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Friday, 5 May, 2000, 08:42 GMT 09:42 UK
May Day - celebration or lamentation for Africa's workers?

May Day is traditionally recognised as a day of celebrations for workers. But do workers in Africa have much to celebrate?

News and Information for Africa
In Nigeria President Obasanjo chose May Day to announce a 100% increase in the minimum wage, bowing to pressure from the unions.

But in Zambia the President of the Zambian Congress of Trade Uninions, Fackson Shamenda, said that May Day has become a day of lamentation rather than celebration.

Shamenda said with slave wages, job insecurity, retrenchments, and non-payment of terminal benefits, Zambian workers have nothing to be proud of.

Is he right? And if he is, whose fault is it? Governments, Trade Unions, workers themselves? Tell us what you think.


Your reaction

The answer to the above question is emphatically no! African workers have no cause for celebration on May Day but grief instead, over the despicable and barbaric exploitation of their labour and sweat by their employers/masters.
OB Silla, a Gambian living in the USA

Most workers in Africa appear to be working on a slave farm - their financial future is unpredictable. And their governments do not see fit to raise the standard of living of these hard working people. Africa has a lot of manpower that needs to be developed and better equipped to face the ever-changing global economy. Technology is moving fast and our workers deserve to be part of this. I am glad workers are unionising and putting pressure to bear on their government to effect long needed changes.
Sika, USA



What are the celebrations for when the leaders of African countries are corrupt and stashing away millions of dollars in foreign banks while the average worker earns less than a dollar a day?

Shinkurtkit, USA
What are the celebrations for when the leaders of African countries are corrupt and stashing away millions of dollars in foreign banks while the average worker earns less than a dollar a day?
Shinkurtkit, USA

The system of divide and rule that favours some workers and subjects millions to abject poverty makes it very difficult for workers to carry out any meaningful protest against capitalists and government officials who perpetuate the bad condition of the African workers. In any case, the way I see things, we are only a few steps away from an African version of French revolution. Tell the oppressors to begin now to make amends in concrete terms.
Chikwendu Anyanwu, UK

I heartily congratulate the workers who walked out during the May Day celebrations in Nairobi. Workers in the Kenyan government have nothing to celebrate with the stressful economic situations in the country which are all due to corruption and poor governance of national resources by a few greedy people who have forgotten that Kenya belongs to all Kenyans with no distinctions. Does the national cake belong to a few greedy rich? Where have our African values of sharing gone?
Placida Awuor, a Kenyan living in the Philippines

African workers have got every reason to celebrate. The fact that millions of them are still alive today, that is something worth celebrating. We must rejoice that the Lord our God has given us this day to celebrate and praise Him. For this reason alone, we have every cause to say a big thank you to the Most High God who has continued to provide for us regardless of our everyday disrespect to His person.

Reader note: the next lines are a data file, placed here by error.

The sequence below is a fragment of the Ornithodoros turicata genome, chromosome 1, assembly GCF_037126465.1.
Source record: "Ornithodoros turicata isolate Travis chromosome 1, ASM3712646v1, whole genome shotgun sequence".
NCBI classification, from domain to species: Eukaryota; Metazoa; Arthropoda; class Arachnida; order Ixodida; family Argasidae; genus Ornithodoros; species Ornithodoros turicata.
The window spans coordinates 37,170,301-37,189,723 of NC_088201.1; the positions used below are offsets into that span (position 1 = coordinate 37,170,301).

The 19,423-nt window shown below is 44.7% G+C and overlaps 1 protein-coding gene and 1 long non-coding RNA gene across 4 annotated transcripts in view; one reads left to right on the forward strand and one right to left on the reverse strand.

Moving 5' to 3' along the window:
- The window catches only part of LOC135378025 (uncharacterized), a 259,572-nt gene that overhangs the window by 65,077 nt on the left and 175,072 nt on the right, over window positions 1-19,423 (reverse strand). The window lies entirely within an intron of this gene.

Izu Imoh, Nigeria

African workers should indeed celebrate! At least they have a job. What about the millions of their country people who haven't? Small salaries are of course a cause to lament, but one has to ask himself where the money is coming from when most of the economies aren't working. There are our governments to blame, but it's not only them. There is more to it than just management!
John Buka, Rwanda



Being able to feed or support your family is everything to an African worker, therefore African workers have a lot to be proud of.

Kassa, Canada
I don't care much about Mayday. But I'd like to assure you that African people have a lot to be proud of their workers. Unlike Western countries, one African worker feeds or supports ten family members. Being able to feed or support your family is every thing to an African worker therefore African workers have a lot to be proud of. How on earth are the workers responsible for his own slave wages, job insecurity, retrenchments, and non-payment of terminal benefits, etc? I wish best of luck to all African workers.
Kassa, Canada



Congratulations to workers in Africa especially the courageous journalists working under such difficult conditions.

Godwin Nwaogwugwu, Nigeria/USA
I appreciate President Obasanjo's goodwill gesture to Nigerian workers, because "half bread is better than none". Yet another popular saying has it that "Do not give a beggar bread, rather show a beggar where to find bread". I think the later is more appropriate in African situation.
African governments should work towards creating enabling environments that will promote private sector participation and encourage foreign investments. This will create more jobs and also the much needed economic empowerment. A major threat to this is general insecurity, instability, lack of press freedom, and tribal politics that is dogged to finality often leading to crises and wars.
Meanwhile congratulations to workers in Africa especially the courageous journalists working under such difficult conditions. I think other workers should borrow a leaf from these journalists whose selfless sacrifices to the African struggle cannot be equated to the meagre salaries they get. I am not a journalist, but they are my heroes. I wish there is a special day set out for journalists in Africa.
Godwin Nwaogwugwu, Nigeria/USA

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